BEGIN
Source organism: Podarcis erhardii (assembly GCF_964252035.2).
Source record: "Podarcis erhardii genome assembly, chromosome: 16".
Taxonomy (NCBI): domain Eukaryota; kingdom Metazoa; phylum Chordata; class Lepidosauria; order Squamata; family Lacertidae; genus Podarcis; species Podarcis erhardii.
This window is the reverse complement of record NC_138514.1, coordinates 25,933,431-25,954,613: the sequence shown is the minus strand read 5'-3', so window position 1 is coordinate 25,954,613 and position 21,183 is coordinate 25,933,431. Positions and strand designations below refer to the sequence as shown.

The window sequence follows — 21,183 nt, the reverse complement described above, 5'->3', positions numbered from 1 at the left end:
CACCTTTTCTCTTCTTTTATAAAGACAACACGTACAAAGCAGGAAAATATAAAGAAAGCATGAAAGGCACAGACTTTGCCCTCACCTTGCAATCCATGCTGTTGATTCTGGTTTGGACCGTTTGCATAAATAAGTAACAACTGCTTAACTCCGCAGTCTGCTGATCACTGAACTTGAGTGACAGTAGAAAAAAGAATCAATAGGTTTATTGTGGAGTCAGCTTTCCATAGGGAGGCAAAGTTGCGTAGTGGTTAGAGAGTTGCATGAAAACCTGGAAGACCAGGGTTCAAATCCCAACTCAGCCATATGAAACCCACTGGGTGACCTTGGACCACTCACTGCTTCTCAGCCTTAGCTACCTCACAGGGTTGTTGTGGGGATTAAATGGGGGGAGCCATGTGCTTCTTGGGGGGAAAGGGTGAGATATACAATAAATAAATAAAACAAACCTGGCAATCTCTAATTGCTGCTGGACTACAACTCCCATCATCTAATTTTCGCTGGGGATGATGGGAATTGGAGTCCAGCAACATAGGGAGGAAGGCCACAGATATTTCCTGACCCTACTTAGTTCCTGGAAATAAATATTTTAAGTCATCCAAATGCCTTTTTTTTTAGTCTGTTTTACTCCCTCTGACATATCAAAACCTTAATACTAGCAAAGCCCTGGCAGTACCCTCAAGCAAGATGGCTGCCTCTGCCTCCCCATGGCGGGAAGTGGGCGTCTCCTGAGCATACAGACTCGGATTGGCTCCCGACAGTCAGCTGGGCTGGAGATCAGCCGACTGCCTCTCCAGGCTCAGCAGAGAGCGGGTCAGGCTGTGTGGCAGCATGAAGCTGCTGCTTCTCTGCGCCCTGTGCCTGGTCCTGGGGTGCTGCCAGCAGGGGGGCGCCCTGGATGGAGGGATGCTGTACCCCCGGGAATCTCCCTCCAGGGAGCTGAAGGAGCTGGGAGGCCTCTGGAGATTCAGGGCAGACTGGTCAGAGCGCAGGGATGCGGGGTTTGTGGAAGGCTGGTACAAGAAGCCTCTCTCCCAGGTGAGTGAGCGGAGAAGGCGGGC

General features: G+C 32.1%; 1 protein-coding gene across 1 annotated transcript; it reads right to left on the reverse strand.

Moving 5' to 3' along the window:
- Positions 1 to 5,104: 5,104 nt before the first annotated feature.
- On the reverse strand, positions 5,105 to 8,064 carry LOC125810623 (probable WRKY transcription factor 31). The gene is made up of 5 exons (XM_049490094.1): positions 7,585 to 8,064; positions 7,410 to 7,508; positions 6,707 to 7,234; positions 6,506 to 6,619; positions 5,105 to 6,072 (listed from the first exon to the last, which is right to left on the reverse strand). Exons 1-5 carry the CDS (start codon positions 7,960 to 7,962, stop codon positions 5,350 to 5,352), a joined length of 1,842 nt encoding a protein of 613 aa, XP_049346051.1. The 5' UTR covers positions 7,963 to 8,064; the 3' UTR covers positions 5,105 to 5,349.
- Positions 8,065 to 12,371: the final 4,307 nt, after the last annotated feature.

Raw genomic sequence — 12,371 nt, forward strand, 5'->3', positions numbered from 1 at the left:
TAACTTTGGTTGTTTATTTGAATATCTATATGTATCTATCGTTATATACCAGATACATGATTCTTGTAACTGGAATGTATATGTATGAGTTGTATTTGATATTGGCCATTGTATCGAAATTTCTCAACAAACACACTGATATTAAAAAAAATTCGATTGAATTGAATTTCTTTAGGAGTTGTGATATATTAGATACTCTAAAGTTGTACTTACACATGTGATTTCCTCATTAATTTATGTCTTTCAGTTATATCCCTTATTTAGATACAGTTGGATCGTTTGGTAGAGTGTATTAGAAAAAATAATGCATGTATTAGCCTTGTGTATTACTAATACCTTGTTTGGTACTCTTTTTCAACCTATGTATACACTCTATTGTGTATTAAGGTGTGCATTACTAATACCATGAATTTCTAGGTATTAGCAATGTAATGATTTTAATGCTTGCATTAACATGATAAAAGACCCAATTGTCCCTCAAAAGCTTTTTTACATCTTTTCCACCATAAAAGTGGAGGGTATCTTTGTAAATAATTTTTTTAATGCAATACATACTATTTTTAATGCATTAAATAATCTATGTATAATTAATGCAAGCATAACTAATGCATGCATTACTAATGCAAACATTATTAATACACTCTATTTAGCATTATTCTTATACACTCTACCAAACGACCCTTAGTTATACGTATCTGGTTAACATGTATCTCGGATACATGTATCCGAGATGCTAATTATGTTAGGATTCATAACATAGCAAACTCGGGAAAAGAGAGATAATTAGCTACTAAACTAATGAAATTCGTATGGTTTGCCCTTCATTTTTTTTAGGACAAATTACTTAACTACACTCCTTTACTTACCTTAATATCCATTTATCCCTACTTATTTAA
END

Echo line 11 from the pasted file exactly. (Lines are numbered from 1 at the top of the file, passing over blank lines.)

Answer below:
- Positions 8,065 to 12,371: the final 4,307 nt, after the last annotated feature.